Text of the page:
here is a poem presented to master ryotan tokuda on my monk ordination day some twenty years ago in france. after a number of years of studying buddhism, meeting and following my teacher was a pivotal experience, asking to become monk came then quite naturally. i developed a deep sense of love and admiration for this unique man and extraordiany teacher who thought me both through words and silent co-responding many essential things. even if he is not present in my life today, through his absence he continues to teach me, for time, space and distance are not obstacles on the way of a heart that loves purely, that is, loves without expectation of reward. to love without any return or any reward is what the greeks call agapé. in other words, apapé means to be freed from the need of love through the grace of love.
in the zen tradition it is common to present your teacher with poems about significant events such as on your ordination day, telling him how it is that you have come to wish to become a monk, or a death poem, trying to put into as few words and as close to silence as possible what sense you have made of this fleeting existence of yours and how wayfaring on the path has shaped your understanding of that.
went to his room and handed it to him on the morning of that fateful day. he unfolded the paper, slowly read the words, looked up at me and said: beautiful.
that he liked the poem was what touched me the most, being confirmed by your teacher for your understanding of the path was not my concern at that point and it never became one after.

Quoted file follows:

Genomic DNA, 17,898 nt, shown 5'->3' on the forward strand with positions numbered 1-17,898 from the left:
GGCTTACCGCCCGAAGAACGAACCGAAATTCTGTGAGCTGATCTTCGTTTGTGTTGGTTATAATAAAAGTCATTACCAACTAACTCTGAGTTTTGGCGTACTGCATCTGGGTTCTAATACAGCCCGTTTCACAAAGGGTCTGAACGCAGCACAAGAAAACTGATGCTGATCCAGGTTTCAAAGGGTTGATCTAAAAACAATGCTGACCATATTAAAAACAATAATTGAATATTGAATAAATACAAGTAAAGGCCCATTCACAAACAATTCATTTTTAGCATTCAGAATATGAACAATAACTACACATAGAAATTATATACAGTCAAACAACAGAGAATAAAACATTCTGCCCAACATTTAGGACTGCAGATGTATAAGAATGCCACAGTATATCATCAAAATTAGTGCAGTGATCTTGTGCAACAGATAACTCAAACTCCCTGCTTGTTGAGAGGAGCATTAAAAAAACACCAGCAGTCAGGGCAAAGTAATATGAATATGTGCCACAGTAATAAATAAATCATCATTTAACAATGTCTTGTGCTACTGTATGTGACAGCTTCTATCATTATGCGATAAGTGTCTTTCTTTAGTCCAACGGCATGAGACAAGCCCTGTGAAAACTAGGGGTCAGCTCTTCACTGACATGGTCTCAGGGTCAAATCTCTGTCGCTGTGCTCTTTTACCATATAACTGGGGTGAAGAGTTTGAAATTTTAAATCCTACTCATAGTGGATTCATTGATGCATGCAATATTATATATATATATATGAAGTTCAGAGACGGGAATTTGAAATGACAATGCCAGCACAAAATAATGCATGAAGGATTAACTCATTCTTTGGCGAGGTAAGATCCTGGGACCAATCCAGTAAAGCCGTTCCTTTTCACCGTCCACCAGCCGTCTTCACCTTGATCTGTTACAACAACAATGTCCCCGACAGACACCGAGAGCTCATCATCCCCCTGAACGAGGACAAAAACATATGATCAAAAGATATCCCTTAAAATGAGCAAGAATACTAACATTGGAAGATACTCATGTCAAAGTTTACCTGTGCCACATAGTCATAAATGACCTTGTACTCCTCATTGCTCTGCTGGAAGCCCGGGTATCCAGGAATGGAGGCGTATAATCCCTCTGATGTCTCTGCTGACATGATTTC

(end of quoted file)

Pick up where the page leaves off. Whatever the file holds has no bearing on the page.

twenty years on i still don't know what it was that he appreciated the most; the poem on it's own merit or what it expressed of someone's insight into zen through an open expression of the don't know mind, or maybe both. no, i still don't know. zen, not zen, still don't know. is this the unknowing zen masters have talked about through the ages? still don't know, still inquiring.
the still inquiring mirrors what is unfathomable in the not knowing. a not knowing into which we are all born, born without a beginning, and into which we all die, die without an ending. _____________________________________
after years of erring from land to land my steps bring me here to ei-tai ji a rundown monastery in the alpes-de-haute-provence where to my own surprise i am to be ordained monk
but is this not in keeping with my ways of old never knowing where i have been what i have done
ei-tai ji temple, la rochette, 11 august 2000